Three Dallas area police officers face felony charges for actions during the George Floyd riots in the summer of 2020, and their colleagues and superior officers are fighting mad.
A Dallas County Grand Jury handed down multiple indictments against the cops Friday. These are piled onto two charges earlier this year for the same series of events that quickly grew out of hand.
Ryan Mabry, Melvin Williams and Joe Privitt face at least one count of aggravated assault, and Mabry and Williams have charges of deadly conduct and official oppression. Mabry is on administrative leave, and Williams was fired in January over an unrelated incident.
Downtown Dallas businesses were damaged and looted in the 2020 riots, and defendants’ attorneys say the crowd turned violent against the police. The District Attorney’s office, despite the volatile and quickly-escalating situation faced by officers, charges that DPD protocol was not followed.
Dallas Police Chief Eddie Garcia admitted that every official response to the riots was not perfect. However, he declared his officers intended to “protect the city” and urged those in judgment to view the chaotic situation through their eyes.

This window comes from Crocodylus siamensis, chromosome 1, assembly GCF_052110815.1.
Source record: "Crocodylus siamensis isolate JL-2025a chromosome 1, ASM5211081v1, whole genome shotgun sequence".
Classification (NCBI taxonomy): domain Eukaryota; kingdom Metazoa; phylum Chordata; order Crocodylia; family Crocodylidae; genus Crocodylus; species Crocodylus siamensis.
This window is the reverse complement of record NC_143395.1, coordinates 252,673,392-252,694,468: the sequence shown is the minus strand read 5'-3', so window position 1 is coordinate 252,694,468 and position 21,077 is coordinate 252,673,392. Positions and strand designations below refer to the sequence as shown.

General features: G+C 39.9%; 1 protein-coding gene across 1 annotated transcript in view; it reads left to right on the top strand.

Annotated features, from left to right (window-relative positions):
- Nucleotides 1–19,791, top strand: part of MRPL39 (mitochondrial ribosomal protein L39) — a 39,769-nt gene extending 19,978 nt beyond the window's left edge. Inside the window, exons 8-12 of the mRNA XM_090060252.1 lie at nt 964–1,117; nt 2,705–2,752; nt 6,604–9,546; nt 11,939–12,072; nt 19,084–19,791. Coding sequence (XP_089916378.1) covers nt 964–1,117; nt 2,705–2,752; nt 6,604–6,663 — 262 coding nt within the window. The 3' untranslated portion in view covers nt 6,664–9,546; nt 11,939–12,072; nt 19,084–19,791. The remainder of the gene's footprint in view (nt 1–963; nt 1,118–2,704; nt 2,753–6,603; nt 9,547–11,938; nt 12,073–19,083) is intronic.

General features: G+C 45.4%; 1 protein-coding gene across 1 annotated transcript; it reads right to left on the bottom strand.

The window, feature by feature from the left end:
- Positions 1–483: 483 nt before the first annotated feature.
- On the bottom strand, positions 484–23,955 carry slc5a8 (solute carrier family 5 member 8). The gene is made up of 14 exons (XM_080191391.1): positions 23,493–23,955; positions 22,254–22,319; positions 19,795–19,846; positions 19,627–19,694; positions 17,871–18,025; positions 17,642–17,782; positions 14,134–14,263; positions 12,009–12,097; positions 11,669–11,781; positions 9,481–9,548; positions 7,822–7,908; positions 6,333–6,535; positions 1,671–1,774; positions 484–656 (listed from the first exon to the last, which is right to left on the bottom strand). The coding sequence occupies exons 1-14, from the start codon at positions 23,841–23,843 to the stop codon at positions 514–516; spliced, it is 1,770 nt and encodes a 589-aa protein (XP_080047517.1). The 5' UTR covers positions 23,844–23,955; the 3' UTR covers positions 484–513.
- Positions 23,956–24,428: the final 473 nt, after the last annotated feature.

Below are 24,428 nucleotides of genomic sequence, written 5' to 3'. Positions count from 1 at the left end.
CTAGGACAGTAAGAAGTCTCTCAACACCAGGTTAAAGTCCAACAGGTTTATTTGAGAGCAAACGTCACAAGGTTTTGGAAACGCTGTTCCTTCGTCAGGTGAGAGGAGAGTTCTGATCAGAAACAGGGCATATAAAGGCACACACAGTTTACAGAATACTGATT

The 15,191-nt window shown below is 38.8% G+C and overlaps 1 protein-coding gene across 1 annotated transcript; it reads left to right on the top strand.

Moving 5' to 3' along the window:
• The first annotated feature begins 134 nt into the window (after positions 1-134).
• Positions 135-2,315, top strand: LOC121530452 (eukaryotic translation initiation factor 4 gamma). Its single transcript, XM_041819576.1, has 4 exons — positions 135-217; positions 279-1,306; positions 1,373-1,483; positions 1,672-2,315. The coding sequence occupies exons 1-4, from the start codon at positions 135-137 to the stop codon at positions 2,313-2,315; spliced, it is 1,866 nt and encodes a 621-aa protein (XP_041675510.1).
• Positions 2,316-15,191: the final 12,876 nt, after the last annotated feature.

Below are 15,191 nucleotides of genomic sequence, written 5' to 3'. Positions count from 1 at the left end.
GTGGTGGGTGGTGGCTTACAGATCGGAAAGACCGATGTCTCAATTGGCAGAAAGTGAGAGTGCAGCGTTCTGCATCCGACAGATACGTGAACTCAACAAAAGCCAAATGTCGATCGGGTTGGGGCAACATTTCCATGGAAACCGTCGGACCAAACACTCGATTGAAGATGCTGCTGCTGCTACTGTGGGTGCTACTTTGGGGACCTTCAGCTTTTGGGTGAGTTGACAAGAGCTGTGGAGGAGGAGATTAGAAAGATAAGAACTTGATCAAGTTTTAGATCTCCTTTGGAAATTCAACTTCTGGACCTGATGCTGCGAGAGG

Garland Police Chief Jeff Bryan, defending the 32-year police veteran Privitt, said he saw no evidence that “rises to the level of criminal conduct.” He described his reaction to Privitt’s indictment after decades of service without a single disciplinary action as “astonished” and “disappointed.”
Dallas Police Association President Michael Mata says the officers followed their training. He further states that there is no way he can agree that the indicted officers intentionally caused harm to rioters.
One protester, Brandon Sines, lost an eye after being struck by non-lethal projectiles fired into the crowd. Mata says he understands the possibility of civil recourse but vehemently rejects criminal consequences. He notes the 40-millimeter launchers were used over 200 times during the unrest.
Days of violent protest left Dallas law enforcement unable to control violent and unpredictable mobs, and they wisely called in help from other jurisdictions. But facing the possibility of lost careers and even prison for carrying out their duties, officers will be far less ready to act the next time.